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Currently filtering by tag: Plasma cells

Twitter Poll (December 7, 2018)

MGRS, Monoclonal gammopathy of renal significance, arkana laboratories, pathology of the kidney
ANSWER: D MGRS was introduced to acknowledge a clonal plasma cell or B lymphocyte proliferation causing a renal lesion in the absence of hematologic malignancy or other myeloma-defining events; the renal lesion is a consequence of the MIg, which carries major implications for management and prognosis, including the potential for progressive renal injury and ESRD. MGRS caused by PC is defined as <10% bone marrow plasma cells (BMPCs), <3 g/dl of M protein, and the presence of renal lesions without any other myeloma-defining events (CRAB features; clonal PC ≥60%; serum FLC ratio of ≥100; or >1 focal lesion on magnetic...

Diagnose This (September 10, 2018)

What is your diagnosis?    ​   ​ ​   ​   ​ ​   ​   ​   ​   ​   ​   ​   ​   ​   ​   ​   ​   ​   ​   ​   ​   ​   ​   ​   ​   ​   ​   ​   ​   ​   ​   ​   ​   ​   ​   ​   ​   ​   ​   ​ ​   ​ ​   ​ ​   ​ ​     ​   ​   ​ ​...

IgG4-Related Tubulointerstitial Nephritis

IgG4-related disease is a systemic inflammatory and sclerosing disorder which may affect a wide range of different organs including the pancreas, salivary glands, lacrimal glands, lungs, blood vessels, lymph nodes, thyroid and kidneys among others. Patients may have multisystemic disease at the time of presentation, or different organs may progressively become involved over time. While the renal involvement may have different histopathologic patterns of injury, by far the most common is in the form of acute or chronic tubulointerstitial nephritis (IgG4-related tubulointerstitial nephritis). The renal biopsy shown (Fig 1-4) is from a 35-year-old male with a history of lymphadenopathy and...


Sjögren’s syndrome is an autoimmune disease involving primarily the lacrimal and salivary glands. However, up to 27% of patients will also have renal involvement. When clinical evidence of renal involvement is present, approximately 71% show evidence of interstitial nephritis on biopsy including 46% with chronic interstitial nephritis and 25% with acute interstitial nephritis. On renal biopsy, the inflammatory infiltrates in Sjögren’s-related interstitial nephritis (as shown here) is typically mononuclear and rich in plasma cells. Unlike the interstitial nephritis was seen with IgG4-related disease or lupus, there are no tubular basement membrane deposits present by immunofluorescence.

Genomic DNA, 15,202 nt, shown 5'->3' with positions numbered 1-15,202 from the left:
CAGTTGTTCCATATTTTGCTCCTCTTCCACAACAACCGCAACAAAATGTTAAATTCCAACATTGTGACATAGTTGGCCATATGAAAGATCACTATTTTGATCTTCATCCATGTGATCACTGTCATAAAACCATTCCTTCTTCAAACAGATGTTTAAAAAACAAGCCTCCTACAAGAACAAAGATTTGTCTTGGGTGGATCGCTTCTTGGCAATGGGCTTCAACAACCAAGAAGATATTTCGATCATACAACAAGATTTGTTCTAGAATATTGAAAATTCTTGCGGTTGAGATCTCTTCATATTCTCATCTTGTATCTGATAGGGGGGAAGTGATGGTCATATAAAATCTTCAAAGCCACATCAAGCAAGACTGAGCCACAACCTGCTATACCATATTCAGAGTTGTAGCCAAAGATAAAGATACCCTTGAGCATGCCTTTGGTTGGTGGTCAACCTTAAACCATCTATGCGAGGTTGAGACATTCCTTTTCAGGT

Chronic Interstitial Nephritis

Chronic interstitial nephritis is a diagnosis made on renal biopsy when interstitial inflammation is present in a background of fibrosis (as depicted here). The differential diagnosis is broad but consists primarily of autoimmune-related and drug-induced etiologies. As opposed to acute interstitial nephritis, which is of relatively recent onset, chronic interstitial nephritis results from a long-standing inflammatory process. The distinction between these two morphologic patterns is made based on the appearance of the background interstitium. If the inflammation is located in areas of fibrosis, as is seen in this case of CIN due to Sjögren’s syndrome, the process is designated CIN...


Renal parenchyma with florid interstitial fibrosis with thick bands of sclerosis expanding the interstitium and pushing the tubules apart on the Jones methenamine silver stain at (100X). Examination at 400X on the H&E stain reveals a dense mixed interstitial inflammatory infiltrate that is rich in plasma cells. These findings are characteristic of renal involvement by a systemic fibroinflammatory disease known as IgG4-related disease. IgG4 staining of the tissue confirmed the presence of numerous IgG4-positive plasma cells.